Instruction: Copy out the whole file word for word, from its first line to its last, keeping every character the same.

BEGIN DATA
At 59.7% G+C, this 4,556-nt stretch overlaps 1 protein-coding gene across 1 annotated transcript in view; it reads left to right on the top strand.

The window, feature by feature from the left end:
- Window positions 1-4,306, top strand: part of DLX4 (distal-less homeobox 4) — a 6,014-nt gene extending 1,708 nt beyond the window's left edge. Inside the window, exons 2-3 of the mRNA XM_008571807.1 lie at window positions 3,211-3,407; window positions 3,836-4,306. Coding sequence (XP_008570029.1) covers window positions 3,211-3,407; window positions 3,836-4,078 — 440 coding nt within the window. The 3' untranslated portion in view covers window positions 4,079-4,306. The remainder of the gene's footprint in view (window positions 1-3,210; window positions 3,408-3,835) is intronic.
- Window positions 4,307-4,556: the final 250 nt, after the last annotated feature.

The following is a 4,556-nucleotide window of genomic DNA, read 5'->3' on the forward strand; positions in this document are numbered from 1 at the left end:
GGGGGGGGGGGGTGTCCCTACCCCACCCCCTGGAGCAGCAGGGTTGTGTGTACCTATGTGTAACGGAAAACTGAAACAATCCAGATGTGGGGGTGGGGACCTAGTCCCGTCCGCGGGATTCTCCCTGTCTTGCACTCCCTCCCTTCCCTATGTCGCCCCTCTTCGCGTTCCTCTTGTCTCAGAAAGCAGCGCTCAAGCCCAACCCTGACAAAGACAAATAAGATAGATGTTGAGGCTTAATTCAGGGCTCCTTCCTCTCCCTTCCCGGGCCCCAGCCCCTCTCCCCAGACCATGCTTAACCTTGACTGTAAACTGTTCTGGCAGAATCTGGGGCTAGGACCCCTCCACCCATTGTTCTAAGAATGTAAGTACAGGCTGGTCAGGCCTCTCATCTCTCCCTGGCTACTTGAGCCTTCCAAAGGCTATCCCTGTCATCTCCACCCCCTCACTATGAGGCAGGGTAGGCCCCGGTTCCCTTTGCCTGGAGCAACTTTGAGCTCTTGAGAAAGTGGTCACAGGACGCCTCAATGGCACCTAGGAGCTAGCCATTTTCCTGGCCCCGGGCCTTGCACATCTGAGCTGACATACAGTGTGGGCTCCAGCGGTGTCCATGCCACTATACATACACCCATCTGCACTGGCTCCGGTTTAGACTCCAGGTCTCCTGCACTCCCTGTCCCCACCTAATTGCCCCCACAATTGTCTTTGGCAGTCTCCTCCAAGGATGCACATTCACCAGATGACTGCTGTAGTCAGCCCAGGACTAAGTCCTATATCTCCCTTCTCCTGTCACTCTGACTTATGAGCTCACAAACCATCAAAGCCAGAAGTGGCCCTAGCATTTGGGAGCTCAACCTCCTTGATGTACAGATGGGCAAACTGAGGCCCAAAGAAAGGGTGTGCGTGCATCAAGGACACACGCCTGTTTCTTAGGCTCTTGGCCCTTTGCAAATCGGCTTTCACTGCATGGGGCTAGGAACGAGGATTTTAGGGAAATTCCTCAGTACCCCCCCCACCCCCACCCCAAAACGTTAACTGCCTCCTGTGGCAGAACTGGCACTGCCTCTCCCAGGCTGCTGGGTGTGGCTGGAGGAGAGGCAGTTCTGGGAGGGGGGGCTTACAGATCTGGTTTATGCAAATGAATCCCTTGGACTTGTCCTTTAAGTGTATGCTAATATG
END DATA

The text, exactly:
At 59.7% G+C, this 4,556-nt stretch overlaps 1 protein-coding gene across 1 annotated transcript in view; it reads left to right on the top strand.

The window, feature by feature from the left end:
- Window positions 1-4,306, top strand: part of DLX4 (distal-less homeobox 4) — a 6,014-nt gene extending 1,708 nt beyond the window's left edge. Inside the window, exons 2-3 of the mRNA XM_008571807.1 lie at window positions 3,211-3,407; window positions 3,836-4,306. Coding sequence (XP_008570029.1) covers window positions 3,211-3,407; window positions 3,836-4,078 — 440 coding nt within the window. The 3' untranslated portion in view covers window positions 4,079-4,306. The remainder of the gene's footprint in view (window positions 1-3,210; window positions 3,408-3,835) is intronic.
- Window positions 4,307-4,556: the final 250 nt, after the last annotated feature.

The following is a 4,556-nucleotide window of genomic DNA, read 5'->3' on the forward strand; positions in this document are numbered from 1 at the left end:
GGGGGGGGGGGGTGTCCCTACCCCACCCCCTGGAGCAGCAGGGTTGTGTGTACCTATGTGTAACGGAAAACTGAAACAATCCAGATGTGGGGGTGGGGACCTAGTCCCGTCCGCGGGATTCTCCCTGTCTTGCACTCCCTCCCTTCCCTATGTCGCCCCTCTTCGCGTTCCTCTTGTCTCAGAAAGCAGCGCTCAAGCCCAACCCTGACAAAGACAAATAAGATAGATGTTGAGGCTTAATTCAGGGCTCCTTCCTCTCCCTTCCCGGGCCCCAGCCCCTCTCCCCAGACCATGCTTAACCTTGACTGTAAACTGTTCTGGCAGAATCTGGGGCTAGGACCCCTCCACCCATTGTTCTAAGAATGTAAGTACAGGCTGGTCAGGCCTCTCATCTCTCCCTGGCTACTTGAGCCTTCCAAAGGCTATCCCTGTCATCTCCACCCCCTCACTATGAGGCAGGGTAGGCCCCGGTTCCCTTTGCCTGGAGCAACTTTGAGCTCTTGAGAAAGTGGTCACAGGACGCCTCAATGGCACCTAGGAGCTAGCCATTTTCCTGGCCCCGGGCCTTGCACATCTGAGCTGACATACAGTGTGGGCTCCAGCGGTGTCCATGCCACTATACATACACCCATCTGCACTGGCTCCGGTTTAGACTCCAGGTCTCCTGCACTCCCTGTCCCCACCTAATTGCCCCCACAATTGTCTTTGGCAGTCTCCTCCAAGGATGCACATTCACCAGATGACTGCTGTAGTCAGCCCAGGACTAAGTCCTATATCTCCCTTCTCCTGTCACTCTGACTTATGAGCTCACAAACCATCAAAGCCAGAAGTGGCCCTAGCATTTGGGAGCTCAACCTCCTTGATGTACAGATGGGCAAACTGAGGCCCAAAGAAAGGGTGTGCGTGCATCAAGGACACACGCCTGTTTCTTAGGCTCTTGGCCCTTTGCAAATCGGCTTTCACTGCATGGGGCTAGGAACGAGGATTTTAGGGAAATTCCTCAGTACCCCCCCCACCCCCACCCCAAAACGTTAACTGCCTCCTGTGGCAGAACTGGCACTGCCTCTCCCAGGCTGCTGGGTGTGGCTGGAGGAGAGGCAGTTCTGGGAGGGGGGGCTTACAGATCTGGTTTATGCAAATGAATCCCTTGGACTTGTCCTTTAAGTGTATGCTAATATG